Link light rail expands with three new stations in northeast Seattle

Northeast Seattle now has three new light rail stations, with the expansion reaching as far north as Northgate.

The newest Sound Transit light rail extension adds 4.3 miles and three new stations to its system: University District, Roosevelt, and Northgate. Light rail riders can now get downtown from Northgate in 13 minutes.

The Northgate Station is located at Northgate Mall, the Roosevelt Station is on N 65th St at 12th Ave NE, and the University District is just south of NE 45th St on Brooklyn Ave NE. For more details, you can see the full project map online.

The Northgate extension has been in the works for over a decade; voters approved the project as part of a 2008 Sound Transit 2 ballot measure. Construction began in 2012 after six years of planning, and tunneling for the twin tunnels extension began in 2014.

Sound Transit says the opening of the Northgate extension “heralds the start of an unprecedented period of transit expansion in the region.” Sound Transit plans to triple the light rail network in the next few years, bringing it from 22 miles to 62 miles and service to Tacoma expected in 2022.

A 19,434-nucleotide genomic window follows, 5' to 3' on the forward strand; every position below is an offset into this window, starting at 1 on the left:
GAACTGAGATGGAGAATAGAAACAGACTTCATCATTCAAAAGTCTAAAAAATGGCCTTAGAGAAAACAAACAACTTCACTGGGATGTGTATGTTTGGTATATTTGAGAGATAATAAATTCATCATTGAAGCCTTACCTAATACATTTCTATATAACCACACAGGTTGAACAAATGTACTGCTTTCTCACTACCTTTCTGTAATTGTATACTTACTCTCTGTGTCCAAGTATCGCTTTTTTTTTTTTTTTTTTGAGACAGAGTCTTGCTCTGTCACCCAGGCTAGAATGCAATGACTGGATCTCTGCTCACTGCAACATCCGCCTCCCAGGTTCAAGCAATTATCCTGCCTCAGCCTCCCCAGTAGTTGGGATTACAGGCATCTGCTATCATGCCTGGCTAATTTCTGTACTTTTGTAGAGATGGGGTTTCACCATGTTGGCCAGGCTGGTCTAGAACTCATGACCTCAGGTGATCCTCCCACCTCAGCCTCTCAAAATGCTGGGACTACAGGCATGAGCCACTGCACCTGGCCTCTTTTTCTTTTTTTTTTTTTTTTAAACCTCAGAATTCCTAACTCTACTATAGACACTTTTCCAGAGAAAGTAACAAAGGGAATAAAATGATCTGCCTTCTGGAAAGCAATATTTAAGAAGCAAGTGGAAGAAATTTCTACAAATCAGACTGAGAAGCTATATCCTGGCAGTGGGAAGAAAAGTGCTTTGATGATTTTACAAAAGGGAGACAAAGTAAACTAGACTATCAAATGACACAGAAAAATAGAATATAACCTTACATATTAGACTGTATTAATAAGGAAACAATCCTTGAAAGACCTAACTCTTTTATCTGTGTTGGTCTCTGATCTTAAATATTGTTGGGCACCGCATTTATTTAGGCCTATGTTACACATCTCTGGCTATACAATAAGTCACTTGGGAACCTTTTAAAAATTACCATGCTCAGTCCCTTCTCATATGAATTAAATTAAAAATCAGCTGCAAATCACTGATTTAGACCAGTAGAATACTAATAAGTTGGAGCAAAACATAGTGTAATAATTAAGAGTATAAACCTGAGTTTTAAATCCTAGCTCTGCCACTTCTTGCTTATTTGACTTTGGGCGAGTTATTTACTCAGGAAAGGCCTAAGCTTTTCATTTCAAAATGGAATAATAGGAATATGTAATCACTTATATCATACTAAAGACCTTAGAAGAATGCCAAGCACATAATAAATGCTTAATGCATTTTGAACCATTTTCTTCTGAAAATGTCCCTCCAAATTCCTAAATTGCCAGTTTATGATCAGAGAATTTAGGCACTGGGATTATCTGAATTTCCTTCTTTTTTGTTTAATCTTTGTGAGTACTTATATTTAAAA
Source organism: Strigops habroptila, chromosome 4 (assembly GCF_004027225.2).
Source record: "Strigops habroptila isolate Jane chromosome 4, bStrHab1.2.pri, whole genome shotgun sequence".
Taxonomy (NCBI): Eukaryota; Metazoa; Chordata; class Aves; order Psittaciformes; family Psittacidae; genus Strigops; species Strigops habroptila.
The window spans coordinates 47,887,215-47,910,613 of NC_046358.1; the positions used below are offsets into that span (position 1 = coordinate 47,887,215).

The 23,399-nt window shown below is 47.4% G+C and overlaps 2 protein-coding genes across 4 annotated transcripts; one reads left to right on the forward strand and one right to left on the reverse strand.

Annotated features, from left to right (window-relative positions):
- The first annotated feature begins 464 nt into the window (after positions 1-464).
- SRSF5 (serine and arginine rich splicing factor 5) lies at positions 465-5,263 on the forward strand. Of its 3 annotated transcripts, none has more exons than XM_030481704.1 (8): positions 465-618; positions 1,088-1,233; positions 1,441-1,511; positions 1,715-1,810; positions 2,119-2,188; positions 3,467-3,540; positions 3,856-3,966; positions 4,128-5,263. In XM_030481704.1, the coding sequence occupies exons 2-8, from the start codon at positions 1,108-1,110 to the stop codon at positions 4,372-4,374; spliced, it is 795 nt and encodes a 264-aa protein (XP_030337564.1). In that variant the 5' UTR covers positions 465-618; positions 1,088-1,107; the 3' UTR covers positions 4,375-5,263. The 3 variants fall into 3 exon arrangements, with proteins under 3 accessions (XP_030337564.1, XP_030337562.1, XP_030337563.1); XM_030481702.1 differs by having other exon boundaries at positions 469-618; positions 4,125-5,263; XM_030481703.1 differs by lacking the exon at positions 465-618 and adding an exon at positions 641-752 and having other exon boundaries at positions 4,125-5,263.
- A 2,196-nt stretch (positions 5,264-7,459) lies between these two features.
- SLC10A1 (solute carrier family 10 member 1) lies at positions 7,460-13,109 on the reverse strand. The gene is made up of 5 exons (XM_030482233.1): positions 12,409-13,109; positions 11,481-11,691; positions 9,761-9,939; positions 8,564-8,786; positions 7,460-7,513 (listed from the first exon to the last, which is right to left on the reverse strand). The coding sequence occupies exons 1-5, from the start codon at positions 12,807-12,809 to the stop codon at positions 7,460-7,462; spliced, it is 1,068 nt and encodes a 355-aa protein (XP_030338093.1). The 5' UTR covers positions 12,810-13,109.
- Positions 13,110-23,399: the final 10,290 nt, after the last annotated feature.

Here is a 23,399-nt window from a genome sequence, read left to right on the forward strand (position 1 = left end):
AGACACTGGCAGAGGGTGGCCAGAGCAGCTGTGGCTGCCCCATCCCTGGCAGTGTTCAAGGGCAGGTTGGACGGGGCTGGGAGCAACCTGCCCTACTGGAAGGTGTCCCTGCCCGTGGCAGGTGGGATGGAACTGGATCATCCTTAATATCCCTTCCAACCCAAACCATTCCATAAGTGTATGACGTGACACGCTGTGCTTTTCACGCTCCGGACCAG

Meanwhile, Ballard and West Seattle’s light rail expansion is on the docket for 2039.

“This is a historic day and the start of three years that will transform how people get around our region,” said Sound Transit Board Chair and University Place Council Member Kent Keel in a statement. “Northgate Link will let thousands of riders get to their destinations on time without sitting in horrendous traffic. We are able to celebrate this milestone thanks to support from Federal Transit Administration, our congressional delegation and the regional voters who approved building a world-class transit system for our growing communities.” 

According to Sound Transit, the project’s $1.9 billion baseline budget includes a $615 million credit agreement under the Transportation Infrastructure Finance and Innovation Act (TIFIA), which provided significant long-term savings for regional taxpayers through reduced borrowing costs.  Sound Transit says the project came in at about $50 million under budget. 

Photo: Sound Transit

Help support My Ballard's independent local journalism


Advertisement